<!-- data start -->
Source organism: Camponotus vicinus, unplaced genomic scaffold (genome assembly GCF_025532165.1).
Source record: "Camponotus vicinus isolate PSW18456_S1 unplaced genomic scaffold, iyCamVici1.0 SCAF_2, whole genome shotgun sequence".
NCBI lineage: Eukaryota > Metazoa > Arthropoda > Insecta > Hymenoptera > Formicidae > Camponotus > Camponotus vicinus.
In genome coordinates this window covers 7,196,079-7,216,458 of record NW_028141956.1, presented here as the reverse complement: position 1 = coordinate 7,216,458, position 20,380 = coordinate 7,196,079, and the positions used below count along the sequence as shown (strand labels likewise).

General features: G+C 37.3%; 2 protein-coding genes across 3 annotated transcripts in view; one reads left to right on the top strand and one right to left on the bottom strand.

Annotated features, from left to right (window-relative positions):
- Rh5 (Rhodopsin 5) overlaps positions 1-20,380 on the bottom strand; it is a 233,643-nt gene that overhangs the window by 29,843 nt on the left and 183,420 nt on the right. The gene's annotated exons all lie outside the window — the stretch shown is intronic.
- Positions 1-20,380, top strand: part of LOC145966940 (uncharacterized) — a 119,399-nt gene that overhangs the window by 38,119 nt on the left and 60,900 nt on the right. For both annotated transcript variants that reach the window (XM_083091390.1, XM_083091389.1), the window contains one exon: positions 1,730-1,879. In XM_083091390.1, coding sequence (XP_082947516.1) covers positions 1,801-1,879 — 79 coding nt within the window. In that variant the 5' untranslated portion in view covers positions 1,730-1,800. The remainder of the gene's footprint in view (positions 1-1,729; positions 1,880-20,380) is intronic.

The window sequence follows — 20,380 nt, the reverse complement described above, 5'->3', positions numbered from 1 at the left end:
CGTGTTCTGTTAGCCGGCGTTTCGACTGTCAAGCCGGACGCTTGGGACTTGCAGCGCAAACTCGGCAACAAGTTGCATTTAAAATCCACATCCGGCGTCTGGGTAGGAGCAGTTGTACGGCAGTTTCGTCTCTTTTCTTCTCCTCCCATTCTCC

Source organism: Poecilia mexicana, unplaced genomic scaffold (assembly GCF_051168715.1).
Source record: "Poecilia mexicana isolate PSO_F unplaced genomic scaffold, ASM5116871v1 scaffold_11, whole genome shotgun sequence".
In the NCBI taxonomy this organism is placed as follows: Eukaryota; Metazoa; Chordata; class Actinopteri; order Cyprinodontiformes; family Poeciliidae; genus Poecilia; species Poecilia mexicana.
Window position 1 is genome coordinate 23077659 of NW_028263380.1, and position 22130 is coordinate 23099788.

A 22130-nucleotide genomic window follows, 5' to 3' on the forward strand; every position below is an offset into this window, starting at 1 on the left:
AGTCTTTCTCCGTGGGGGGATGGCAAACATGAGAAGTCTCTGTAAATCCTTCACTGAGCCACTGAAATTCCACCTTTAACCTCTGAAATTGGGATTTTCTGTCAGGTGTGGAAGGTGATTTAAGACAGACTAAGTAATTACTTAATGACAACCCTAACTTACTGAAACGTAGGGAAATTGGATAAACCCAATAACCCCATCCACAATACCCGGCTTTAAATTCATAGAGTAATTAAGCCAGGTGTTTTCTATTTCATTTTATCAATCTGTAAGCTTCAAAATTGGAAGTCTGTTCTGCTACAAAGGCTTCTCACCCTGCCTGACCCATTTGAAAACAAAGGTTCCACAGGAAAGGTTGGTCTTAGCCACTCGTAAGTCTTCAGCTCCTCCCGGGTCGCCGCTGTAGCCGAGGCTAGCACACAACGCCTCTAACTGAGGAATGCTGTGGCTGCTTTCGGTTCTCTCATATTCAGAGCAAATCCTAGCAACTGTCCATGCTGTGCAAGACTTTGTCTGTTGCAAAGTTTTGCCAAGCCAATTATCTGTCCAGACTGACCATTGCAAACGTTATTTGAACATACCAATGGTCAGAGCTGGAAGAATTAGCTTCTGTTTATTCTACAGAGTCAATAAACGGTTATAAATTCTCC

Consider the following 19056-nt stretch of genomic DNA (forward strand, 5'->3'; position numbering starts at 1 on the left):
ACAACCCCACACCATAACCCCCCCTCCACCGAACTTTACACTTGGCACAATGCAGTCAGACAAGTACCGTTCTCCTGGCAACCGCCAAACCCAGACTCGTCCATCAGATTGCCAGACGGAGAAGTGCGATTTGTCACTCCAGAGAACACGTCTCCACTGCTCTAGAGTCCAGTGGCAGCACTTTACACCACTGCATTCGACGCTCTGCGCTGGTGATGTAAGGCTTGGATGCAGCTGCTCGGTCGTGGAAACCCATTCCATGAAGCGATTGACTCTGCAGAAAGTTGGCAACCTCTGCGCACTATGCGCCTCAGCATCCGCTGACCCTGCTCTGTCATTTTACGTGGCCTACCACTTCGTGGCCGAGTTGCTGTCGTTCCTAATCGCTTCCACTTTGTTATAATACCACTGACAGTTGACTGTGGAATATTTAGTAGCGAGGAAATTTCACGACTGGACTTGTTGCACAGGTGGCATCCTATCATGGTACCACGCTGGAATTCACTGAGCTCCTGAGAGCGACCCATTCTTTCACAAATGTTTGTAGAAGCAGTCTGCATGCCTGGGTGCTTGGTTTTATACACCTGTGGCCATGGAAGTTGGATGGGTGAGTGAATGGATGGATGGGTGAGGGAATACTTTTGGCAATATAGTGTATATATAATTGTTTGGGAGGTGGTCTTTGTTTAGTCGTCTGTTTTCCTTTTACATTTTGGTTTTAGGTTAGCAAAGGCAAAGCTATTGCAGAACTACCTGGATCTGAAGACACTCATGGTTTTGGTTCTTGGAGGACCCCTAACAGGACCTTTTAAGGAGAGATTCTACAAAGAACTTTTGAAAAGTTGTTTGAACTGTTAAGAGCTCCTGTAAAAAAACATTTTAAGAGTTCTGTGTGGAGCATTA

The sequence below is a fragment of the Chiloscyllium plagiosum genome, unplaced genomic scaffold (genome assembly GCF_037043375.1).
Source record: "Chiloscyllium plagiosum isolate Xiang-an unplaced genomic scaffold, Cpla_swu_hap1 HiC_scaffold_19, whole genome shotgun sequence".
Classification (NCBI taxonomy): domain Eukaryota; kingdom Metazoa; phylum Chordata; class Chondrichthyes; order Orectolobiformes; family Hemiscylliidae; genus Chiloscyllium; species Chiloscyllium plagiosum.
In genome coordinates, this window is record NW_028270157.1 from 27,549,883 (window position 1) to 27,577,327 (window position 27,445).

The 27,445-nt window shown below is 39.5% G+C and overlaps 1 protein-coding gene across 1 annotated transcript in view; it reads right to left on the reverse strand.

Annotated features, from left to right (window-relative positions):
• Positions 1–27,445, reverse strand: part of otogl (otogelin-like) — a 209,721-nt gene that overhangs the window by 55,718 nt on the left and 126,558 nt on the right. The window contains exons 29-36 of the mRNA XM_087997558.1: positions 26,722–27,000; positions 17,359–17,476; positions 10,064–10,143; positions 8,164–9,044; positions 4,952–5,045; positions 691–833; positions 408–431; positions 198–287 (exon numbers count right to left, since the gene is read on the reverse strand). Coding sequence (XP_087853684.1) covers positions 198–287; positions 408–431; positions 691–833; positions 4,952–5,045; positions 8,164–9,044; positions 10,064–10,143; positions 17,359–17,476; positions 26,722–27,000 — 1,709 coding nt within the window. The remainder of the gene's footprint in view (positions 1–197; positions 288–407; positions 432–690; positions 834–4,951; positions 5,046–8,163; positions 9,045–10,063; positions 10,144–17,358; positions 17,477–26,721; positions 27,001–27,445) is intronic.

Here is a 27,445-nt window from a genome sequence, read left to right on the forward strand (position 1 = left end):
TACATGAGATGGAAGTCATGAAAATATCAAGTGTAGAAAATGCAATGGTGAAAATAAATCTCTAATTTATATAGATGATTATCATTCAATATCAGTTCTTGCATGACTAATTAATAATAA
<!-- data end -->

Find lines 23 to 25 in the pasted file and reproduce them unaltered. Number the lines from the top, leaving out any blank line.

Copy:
The 27,445-nt window shown below is 39.5% G+C and overlaps 1 protein-coding gene across 1 annotated transcript in view; it reads right to left on the reverse strand.

Annotated features, from left to right (window-relative positions):
• Positions 1–27,445, reverse strand: part of otogl (otogelin-like) — a 209,721-nt gene that overhangs the window by 55,718 nt on the left and 126,558 nt on the right. The window contains exons 29-36 of the mRNA XM_087997558.1: positions 26,722–27,000; positions 17,359–17,476; positions 10,064–10,143; positions 8,164–9,044; positions 4,952–5,045; positions 691–833; positions 408–431; positions 198–287 (exon numbers count right to left, since the gene is read on the reverse strand). Coding sequence (XP_087853684.1) covers positions 198–287; positions 408–431; positions 691–833; positions 4,952–5,045; positions 8,164–9,044; positions 10,064–10,143; positions 17,359–17,476; positions 26,722–27,000 — 1,709 coding nt within the window. The remainder of the gene's footprint in view (positions 1–197; positions 288–407; positions 432–690; positions 834–4,951; positions 5,046–8,163; positions 9,045–10,063; positions 10,144–17,358; positions 17,477–26,721; positions 27,001–27,445) is intronic.